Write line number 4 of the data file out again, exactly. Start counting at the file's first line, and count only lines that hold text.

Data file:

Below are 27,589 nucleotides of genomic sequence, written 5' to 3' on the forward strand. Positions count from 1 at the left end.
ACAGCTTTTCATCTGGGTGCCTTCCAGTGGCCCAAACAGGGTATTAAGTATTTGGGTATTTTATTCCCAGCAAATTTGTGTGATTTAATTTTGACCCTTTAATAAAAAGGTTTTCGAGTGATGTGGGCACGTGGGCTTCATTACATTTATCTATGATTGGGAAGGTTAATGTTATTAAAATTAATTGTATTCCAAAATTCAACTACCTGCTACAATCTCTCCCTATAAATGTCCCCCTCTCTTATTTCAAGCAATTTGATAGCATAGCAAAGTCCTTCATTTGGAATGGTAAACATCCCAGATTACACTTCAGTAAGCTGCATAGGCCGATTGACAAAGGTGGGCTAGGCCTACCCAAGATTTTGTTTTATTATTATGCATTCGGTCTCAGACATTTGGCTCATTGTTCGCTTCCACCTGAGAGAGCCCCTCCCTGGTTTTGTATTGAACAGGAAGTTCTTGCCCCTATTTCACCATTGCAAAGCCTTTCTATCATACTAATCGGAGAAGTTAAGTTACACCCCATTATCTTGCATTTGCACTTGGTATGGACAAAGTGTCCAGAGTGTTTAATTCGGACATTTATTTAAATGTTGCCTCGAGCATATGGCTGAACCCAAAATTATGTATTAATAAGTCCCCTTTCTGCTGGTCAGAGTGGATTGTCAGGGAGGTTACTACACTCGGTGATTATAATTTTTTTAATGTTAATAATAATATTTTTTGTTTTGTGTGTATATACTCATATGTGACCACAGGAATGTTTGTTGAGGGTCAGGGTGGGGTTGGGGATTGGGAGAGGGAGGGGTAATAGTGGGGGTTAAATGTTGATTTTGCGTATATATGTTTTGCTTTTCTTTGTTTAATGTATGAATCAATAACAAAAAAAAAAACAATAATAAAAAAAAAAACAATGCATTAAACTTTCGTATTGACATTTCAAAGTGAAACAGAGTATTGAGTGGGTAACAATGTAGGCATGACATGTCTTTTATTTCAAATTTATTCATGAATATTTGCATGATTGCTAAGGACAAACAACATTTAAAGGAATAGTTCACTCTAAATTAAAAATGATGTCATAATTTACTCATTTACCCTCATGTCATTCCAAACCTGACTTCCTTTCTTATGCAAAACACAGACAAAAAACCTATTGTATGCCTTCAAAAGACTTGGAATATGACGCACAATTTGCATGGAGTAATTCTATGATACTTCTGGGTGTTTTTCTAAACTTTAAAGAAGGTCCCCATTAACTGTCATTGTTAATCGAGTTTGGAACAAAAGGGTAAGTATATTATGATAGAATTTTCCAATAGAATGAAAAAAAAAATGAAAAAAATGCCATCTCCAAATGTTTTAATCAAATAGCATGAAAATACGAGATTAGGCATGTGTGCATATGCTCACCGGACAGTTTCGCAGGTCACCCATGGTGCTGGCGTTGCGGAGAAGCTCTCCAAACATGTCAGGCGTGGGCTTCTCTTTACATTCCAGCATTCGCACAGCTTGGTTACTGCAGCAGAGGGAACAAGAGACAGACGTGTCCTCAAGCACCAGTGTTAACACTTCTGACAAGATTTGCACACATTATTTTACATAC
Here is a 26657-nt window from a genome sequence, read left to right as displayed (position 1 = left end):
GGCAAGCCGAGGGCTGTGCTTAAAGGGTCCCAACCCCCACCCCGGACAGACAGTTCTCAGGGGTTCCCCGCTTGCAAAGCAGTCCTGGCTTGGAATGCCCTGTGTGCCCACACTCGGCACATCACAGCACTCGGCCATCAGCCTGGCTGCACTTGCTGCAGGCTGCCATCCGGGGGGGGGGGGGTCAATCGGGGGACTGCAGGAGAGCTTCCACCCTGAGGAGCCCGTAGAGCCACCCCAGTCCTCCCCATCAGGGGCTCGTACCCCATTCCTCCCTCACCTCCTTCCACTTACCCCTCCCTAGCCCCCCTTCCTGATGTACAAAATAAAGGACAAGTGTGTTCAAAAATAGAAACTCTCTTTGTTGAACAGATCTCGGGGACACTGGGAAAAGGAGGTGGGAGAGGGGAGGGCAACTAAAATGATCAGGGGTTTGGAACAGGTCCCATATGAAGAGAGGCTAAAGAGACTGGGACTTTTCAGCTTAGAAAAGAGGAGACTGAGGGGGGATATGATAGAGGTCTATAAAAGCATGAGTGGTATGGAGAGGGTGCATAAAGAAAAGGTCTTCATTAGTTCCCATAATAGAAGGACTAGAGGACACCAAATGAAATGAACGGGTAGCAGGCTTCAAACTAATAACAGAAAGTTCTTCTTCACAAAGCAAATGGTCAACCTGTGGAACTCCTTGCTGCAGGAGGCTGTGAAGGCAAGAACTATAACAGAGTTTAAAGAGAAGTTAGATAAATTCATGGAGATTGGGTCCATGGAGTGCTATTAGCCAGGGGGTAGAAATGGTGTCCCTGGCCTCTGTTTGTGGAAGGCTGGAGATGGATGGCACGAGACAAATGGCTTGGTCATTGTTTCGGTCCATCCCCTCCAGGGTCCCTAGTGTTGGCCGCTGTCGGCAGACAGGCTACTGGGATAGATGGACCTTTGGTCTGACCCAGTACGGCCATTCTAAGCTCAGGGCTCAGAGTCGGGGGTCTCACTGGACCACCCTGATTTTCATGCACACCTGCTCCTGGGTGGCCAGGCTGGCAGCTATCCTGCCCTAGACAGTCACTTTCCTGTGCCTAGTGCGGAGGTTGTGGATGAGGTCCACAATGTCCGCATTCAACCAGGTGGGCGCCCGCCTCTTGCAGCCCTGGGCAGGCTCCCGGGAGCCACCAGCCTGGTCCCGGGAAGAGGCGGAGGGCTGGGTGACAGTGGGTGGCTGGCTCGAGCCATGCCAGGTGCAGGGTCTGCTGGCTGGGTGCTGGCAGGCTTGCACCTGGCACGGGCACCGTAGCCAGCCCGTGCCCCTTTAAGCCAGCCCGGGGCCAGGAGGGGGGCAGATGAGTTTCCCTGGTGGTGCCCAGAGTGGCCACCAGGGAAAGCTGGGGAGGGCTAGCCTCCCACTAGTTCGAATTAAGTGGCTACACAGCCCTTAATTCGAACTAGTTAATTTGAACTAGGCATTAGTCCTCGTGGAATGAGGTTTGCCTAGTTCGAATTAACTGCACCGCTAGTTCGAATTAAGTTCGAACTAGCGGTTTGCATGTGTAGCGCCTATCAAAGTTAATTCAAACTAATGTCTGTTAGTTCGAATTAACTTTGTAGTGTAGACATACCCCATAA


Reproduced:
GGCAAGCCGAGGGCTGTGCTTAAAGGGTCCCAACCCCCACCCCGGACAGACAGTTCTCAGGGGTTCCCCGCTTGCAAAGCAGTCCTGGCTTGGAATGCCCTGTGTGCCCACACTCGGCACATCACAGCACTCGGCCATCAGCCTGGCTGCACTTGCTGCAGGCTGCCATCCGGGGGGGGGGGGGTCAATCGGGGGACTGCAGGAGAGCTTCCACCCTGAGGAGCCCGTAGAGCCACCCCAGTCCTCCCCATCAGGGGCTCGTACCCCATTCCTCCCTCACCTCCTTCCACTTACCCCTCCCTAGCCCCCCTTCCTGATGTACAAAATAAAGGACAAGTGTGTTCAAAAATAGAAACTCTCTTTGTTGAACAGATCTCGGGGACACTGGGAAAAGGAGGTGGGAGAGGGGAGGGCAACTAAAATGATCAGGGGTTTGGAACAGGTCCCATATGAAGAGAGGCTAAAGAGACTGGGACTTTTCAGCTTAGAAAAGAGGAGACTGAGGGGGGATATGATAGAGGTCTATAAAAGCATGAGTGGTATGGAGAGGGTGCATAAAGAAAAGGTCTTCATTAGTTCCCATAATAGAAGGACTAGAGGACACCAAATGAAATGAACGGGTAGCAGGCTTCAAACTAATAACAGAAAGTTCTTCTTCACAAAGCAAATGGTCAACCTGTGGAACTCCTTGCTGCAGGAGGCTGTGAAGGCAAGAACTATAACAGAGTTTAAAGAGAAGTTAGATAAATTCATGGAGATTGGGTCCATGGAGTGCTATTAGCCAGGGGGTAGAAATGGTGTCCCTGGCCTCTGTTTGTGGAAGGCTGGAGATGGATGGCACGAGACAAATGGCTTGGTCATTGTTTCGGTCCATCCCCTCCAGGGTCCCTAGTGTTGGCCGCTGTCGGCAGACAGGCTACTGGGATAGATGGACCTTTGGTCTGACCCAGTACGGCCATTCTAAGCTCAGGGCTCAGAGTCGGGGGTCTCACTGGACCACCCTGATTTTCATGCACACCTGCTCCTGGGTGGCCAGGCTGGCAGCTATCCTGCCCTAGACAGTCACTTTCCTGTGCCTAGTGCGGAGGTTGTGGATGAGGTCCACAATGTCCGCATTCAACCAGGTGGGCGCCCGCCTCTTGCAGCCCTGGGCAGGCTCCCGGGAGCCACCAGCCTGGTCCCGGGAAGAGGCGGAGGGCTGGGTGACAGTGGGTGGCTGGCTCGAGCCATGCCAGGTGCAGGGTCTGCTGGCTGGGTGCTGGCAGGCTTGCACCTGGCACGGGCACCGTAGCCAGCCCGTGCCCCTTTAAGCCAGCCCGGGGCCAGGAGGGGGGCAGATGAGTTTCCCTGGTGGTGCCCAGAGTGGCCACCAGGGAAAGCTGGGGAGGGCTAGCCTCCCACTAGTTCGAATTAAGTGGCTACACAGCCCTTAATTCGAACTAGTTAATTTGAACTAGGCATTAGTCCTCGTGGAATGAGGTTTGCCTAGTTCGAATTAACTGCACCGCTAGTTCGAATTAAGTTCGAACTAGCGGTTTGCATGTGTAGCGCCTATCAAAGTTAATTCAAACTAATGTCTGTTAGTTCGAATTAACTTTGTAGTGTAGACATACCCCATAA